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Are Federal Policies Improving End-of-Life Care In America?

Are Federal Policies Improving End-of-Life Care in America?

Recently, the Journal of the American Medical Association published a study examining the effects of federal rules on the American experience with end-of-life care.1 Lead author Joan Teno, MD and her research colleagues found a trend of worsening between year 2000 and 2009 but of improvement from 2009 to 2015. The timing of these improvements correlates with major federal policy changes, leaving the impression that these measures are indeed accomplishing some of their intended effects.

Previously, healthcare analysts expressed concerns with the appropriateness of healthcare that Americans were receiving in the last months and weeks of their lives.2-6 Patients and families were giving the quality of care low ratings. People were suffering from pain and other symptoms that could have been medically controlled. Families faced unmet needs in personal care and in care planning. Quality of life was being negatively affected by fruitless aggressive therapies, repeated ER visits, and repeated hospitalizations.

Around 2009, the federal government enacted policies designed to address these complaints. Policy-makers, in agreement with certain medical associations, resolved that burdensome health care very near the end of life should be avoided. The new policies promoted better conversations between doctors and patients about the patients’ goals and greater patient involvement in end-of-life planning. Financial incentives encouraged hospitals to provide discharge planning that better promoted successful transitions from hospital to home. Some of these changes were advanced in the Patient Self-Determination Act and the Affordable Care Act.

Many of these policies clearly favored improving patient access to home hospice care. A large body of research demonstrates that appropriately timed home hospice helps keep patients out of the ER and hospital, improves family satisfaction, improves symptom control, improves quality of life, and improves patient survival by days to months – all while saving money for both families and Medicare.7-15 Additionally, most elderly patients express a preference to die in the comfort of home, with loved ones and free of pain. Hospice makes this preference possible when referrals are well-timed.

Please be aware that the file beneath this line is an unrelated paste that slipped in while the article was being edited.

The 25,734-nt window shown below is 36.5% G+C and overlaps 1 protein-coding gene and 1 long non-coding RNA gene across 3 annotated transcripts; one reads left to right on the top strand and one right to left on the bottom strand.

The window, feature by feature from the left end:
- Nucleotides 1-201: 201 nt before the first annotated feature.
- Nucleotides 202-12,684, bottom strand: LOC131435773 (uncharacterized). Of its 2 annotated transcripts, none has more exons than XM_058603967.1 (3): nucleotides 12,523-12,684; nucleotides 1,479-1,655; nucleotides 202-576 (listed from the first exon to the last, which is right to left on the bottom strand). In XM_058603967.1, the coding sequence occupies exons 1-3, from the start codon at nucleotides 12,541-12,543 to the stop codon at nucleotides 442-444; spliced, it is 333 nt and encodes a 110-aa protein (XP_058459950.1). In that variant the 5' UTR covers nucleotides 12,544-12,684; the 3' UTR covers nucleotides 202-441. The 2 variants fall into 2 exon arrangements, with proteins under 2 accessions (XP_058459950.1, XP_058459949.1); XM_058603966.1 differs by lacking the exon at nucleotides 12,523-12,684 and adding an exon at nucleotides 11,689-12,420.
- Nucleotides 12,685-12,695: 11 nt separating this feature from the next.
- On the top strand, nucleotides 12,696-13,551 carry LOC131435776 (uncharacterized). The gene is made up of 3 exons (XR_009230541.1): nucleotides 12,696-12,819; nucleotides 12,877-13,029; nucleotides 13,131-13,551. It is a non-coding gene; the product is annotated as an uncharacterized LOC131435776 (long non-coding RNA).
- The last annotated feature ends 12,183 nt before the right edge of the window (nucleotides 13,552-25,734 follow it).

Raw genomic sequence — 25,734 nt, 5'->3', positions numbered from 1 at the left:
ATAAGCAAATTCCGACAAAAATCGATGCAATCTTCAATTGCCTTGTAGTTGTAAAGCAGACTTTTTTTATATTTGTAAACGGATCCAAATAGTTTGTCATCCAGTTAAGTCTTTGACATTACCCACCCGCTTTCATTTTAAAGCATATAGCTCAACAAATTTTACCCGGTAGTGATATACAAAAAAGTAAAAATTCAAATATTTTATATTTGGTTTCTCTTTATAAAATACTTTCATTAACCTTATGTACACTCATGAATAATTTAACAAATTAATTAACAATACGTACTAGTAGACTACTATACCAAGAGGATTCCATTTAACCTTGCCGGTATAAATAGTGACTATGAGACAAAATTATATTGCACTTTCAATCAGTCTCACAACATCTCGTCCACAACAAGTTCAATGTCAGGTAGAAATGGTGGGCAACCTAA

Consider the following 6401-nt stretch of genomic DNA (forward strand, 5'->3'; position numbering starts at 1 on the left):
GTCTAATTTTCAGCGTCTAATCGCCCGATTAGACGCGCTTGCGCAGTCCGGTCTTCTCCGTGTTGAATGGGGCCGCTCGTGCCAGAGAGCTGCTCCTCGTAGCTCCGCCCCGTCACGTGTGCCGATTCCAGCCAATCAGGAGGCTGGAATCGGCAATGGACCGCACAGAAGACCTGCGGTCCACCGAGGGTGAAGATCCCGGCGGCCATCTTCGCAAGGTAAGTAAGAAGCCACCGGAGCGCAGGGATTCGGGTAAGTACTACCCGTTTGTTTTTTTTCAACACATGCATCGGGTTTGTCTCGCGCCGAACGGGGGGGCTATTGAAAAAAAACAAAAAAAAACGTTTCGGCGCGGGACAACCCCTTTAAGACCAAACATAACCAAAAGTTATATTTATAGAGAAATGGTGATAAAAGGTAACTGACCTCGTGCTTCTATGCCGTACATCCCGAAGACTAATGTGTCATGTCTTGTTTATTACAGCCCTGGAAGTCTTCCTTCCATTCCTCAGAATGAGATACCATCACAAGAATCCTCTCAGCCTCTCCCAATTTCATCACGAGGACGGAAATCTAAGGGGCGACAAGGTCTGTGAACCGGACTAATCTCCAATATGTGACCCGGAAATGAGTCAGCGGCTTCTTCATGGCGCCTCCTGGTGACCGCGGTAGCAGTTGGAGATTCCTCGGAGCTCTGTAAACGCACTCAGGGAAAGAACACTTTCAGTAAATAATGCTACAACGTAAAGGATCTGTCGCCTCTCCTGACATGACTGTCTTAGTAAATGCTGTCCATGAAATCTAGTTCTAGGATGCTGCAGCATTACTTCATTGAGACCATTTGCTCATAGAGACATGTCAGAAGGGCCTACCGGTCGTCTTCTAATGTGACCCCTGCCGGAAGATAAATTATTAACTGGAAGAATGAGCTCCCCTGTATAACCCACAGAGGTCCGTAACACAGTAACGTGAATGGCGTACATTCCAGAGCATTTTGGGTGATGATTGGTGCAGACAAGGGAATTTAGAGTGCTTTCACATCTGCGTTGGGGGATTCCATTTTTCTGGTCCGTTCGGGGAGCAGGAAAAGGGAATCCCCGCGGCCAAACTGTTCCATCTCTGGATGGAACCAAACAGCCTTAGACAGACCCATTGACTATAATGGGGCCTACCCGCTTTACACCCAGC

In the current study, Dr. Teno and colleagues analyzed the Medicare and Medicare Advantage billing records of more than two million people who died between 2000 and 2015. They looked at several specific measures to glean impressions about changes in quality of care. The general trend for many of those statistics signals improvement. The percentage of people who were able to die at home was falling between 2000 and 2009, but climbed to 40% by 2015. Researchers consider receiving hospice for 30 days a mark of quality care. Similarly, receiving hospice for less than four days, while sometimes unavoidable, signals potential for improvement. The percentage of people receiving 30 days of hospice climbed from 0.9% in 2009 to 2.7% in 2015. The percentage of people who received hospice for less than four days was 4.6% in 2000, worsened to 9.8% by 2009, but improved to 7.7% by 2015. Researchers measured similar trends in percentage of patients dying in acute care facilities, hospice enrollment at time of death, transitioning between sites of care in the last days of life, etc.

While quality of care indicators seem to be improving, one of the greatest opportunities appears to be increasing the number of days families receive hospice. Research consistently shows that the hospice advantages cited here become stronger the longer a patient is in hospice. Symptom control, quality of life, improved survival, family satisfaction with care, and cost savings all rise with more time in hospice. Hospice works best when care begins while one to six months of life remain. Helping families find and use hospice in a timelier fashion will be one of the important challenges of the next decade.


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  2. Institute of Medicine (US). Committee on Approaching Death: Addressing Key End-of-Life Issues. Dying in America: Improving quality and honoring individual preferences near the end of life. National Academies Press; 2015.
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